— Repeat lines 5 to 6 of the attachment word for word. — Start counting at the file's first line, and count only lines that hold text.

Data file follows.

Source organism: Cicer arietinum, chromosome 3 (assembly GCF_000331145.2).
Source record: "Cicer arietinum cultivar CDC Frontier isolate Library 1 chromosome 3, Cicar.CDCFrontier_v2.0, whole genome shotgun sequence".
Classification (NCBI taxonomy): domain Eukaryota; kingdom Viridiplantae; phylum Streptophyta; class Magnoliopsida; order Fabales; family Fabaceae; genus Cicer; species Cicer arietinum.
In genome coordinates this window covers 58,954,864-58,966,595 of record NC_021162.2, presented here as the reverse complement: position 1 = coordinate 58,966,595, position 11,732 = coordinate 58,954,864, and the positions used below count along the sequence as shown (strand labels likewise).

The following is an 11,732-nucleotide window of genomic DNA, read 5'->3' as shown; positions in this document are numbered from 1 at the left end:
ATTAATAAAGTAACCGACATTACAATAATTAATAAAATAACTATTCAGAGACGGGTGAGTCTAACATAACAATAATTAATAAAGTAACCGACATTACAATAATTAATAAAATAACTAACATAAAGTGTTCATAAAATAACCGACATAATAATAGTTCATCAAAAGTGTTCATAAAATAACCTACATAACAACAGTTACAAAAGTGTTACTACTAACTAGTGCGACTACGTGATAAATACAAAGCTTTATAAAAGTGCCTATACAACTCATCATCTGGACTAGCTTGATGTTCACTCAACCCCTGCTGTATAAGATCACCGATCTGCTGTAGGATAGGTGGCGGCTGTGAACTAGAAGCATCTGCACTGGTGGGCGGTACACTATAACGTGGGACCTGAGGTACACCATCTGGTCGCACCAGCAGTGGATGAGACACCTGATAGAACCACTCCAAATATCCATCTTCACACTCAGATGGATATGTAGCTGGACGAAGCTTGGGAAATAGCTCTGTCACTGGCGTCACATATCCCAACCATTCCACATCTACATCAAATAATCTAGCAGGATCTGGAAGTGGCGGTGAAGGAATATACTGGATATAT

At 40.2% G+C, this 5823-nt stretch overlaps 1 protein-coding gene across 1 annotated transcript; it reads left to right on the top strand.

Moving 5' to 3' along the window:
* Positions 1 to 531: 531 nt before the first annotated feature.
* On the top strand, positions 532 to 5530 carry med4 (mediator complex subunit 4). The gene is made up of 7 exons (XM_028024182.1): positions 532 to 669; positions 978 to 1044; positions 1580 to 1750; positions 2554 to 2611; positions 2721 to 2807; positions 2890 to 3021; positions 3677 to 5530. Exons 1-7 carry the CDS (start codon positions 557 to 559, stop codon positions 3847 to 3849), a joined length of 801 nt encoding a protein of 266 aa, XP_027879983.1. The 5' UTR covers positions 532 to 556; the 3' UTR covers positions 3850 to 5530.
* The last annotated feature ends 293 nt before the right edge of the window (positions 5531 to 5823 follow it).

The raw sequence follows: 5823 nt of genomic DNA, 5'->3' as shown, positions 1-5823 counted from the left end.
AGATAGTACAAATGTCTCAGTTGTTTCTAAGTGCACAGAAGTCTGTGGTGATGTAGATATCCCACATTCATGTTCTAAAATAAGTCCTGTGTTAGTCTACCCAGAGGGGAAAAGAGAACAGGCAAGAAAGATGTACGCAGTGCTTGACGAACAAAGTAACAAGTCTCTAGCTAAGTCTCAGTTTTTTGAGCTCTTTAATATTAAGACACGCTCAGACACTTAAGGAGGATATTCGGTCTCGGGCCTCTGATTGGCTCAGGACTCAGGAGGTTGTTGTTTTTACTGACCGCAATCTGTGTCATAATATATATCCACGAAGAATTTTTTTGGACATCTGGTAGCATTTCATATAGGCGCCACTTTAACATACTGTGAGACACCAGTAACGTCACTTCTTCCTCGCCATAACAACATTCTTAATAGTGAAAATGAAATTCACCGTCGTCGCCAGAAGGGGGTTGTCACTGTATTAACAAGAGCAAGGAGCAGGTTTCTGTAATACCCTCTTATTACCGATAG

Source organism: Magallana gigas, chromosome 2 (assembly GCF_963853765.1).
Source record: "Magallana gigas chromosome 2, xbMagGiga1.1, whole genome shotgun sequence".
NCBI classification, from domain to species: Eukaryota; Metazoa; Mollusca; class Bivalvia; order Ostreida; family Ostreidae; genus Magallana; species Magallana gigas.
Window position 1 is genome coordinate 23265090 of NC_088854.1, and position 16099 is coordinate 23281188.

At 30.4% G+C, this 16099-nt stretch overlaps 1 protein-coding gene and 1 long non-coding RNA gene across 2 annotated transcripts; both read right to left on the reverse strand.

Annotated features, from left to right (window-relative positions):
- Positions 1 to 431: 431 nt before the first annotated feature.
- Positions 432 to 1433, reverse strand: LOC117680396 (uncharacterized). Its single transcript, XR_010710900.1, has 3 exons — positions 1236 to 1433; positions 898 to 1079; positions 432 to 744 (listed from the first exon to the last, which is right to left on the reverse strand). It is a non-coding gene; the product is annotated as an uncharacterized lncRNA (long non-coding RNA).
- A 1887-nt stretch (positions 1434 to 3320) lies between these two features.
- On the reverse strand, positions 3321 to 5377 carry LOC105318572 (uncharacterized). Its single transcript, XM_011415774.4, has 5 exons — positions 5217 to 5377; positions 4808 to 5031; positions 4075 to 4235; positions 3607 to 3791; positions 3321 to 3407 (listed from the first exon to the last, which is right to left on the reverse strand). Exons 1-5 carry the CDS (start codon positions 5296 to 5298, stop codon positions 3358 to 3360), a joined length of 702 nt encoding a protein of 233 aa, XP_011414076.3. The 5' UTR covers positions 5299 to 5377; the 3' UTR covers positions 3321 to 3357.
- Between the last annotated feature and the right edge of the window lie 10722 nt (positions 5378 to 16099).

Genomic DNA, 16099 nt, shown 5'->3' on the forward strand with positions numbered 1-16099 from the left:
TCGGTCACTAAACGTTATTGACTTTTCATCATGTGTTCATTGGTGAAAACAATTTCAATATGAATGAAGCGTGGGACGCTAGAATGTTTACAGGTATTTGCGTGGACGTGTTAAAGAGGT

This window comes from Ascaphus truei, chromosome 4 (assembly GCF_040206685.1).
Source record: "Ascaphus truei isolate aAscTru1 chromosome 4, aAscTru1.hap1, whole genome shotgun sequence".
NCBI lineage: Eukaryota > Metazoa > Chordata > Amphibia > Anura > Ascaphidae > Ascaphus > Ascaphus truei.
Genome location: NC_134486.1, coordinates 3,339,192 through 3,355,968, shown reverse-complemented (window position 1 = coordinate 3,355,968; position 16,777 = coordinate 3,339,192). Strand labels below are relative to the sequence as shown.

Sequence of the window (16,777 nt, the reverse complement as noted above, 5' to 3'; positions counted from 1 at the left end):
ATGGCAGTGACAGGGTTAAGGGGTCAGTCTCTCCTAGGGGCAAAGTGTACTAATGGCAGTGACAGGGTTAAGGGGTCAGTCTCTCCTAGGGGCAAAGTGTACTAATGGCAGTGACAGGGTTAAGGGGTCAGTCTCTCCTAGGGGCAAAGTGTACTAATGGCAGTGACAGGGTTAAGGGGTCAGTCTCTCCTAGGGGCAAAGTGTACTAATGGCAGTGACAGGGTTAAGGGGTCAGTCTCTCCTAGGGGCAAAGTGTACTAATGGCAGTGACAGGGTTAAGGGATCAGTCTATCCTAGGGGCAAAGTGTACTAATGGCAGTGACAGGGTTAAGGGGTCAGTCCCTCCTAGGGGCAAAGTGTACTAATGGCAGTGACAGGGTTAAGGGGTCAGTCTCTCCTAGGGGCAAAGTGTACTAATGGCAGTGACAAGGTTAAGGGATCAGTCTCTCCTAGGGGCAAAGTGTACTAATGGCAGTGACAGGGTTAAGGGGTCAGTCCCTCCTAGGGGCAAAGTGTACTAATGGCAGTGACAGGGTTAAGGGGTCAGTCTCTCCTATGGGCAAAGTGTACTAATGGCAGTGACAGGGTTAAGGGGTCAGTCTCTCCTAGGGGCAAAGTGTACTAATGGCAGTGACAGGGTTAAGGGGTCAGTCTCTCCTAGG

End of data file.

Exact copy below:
The following is an 11,732-nucleotide window of genomic DNA, read 5'->3' as shown; positions in this document are numbered from 1 at the left end:
ATTAATAAAGTAACCGACATTACAATAATTAATAAAATAACTATTCAGAGACGGGTGAGTCTAACATAACAATAATTAATAAAGTAACCGACATTACAATAATTAATAAAATAACTAACATAAAGTGTTCATAAAATAACCGACATAATAATAGTTCATCAAAAGTGTTCATAAAATAACCTACATAACAACAGTTACAAAAGTGTTACTACTAACTAGTGCGACTACGTGATAAATACAAAGCTTTATAAAAGTGCCTATACAACTCATCATCTGGACTAGCTTGATGTTCACTCAACCCCTGCTGTATAAGATCACCGATCTGCTGTAGGATAGGTGGCGGCTGTGAACTAGAAGCATCTGCACTGGTGGGCGGTACACTATAACGTGGGACCTGAGGTACACCATCTGGTCGCACCAGCAGTGGATGAGACACCTGATAGAACCACTCCAAATATCCATCTTCACACTCAGATGGATATGTAGCTGGACGAAGCTTGGGAAATAGCTCTGTCACTGGCGTCACATATCCCAACCATTCCACATCTACATCAAATAATCTAGCAGGATCTGGAAGTGGCGGTGAAGGAATATACTGGATATAT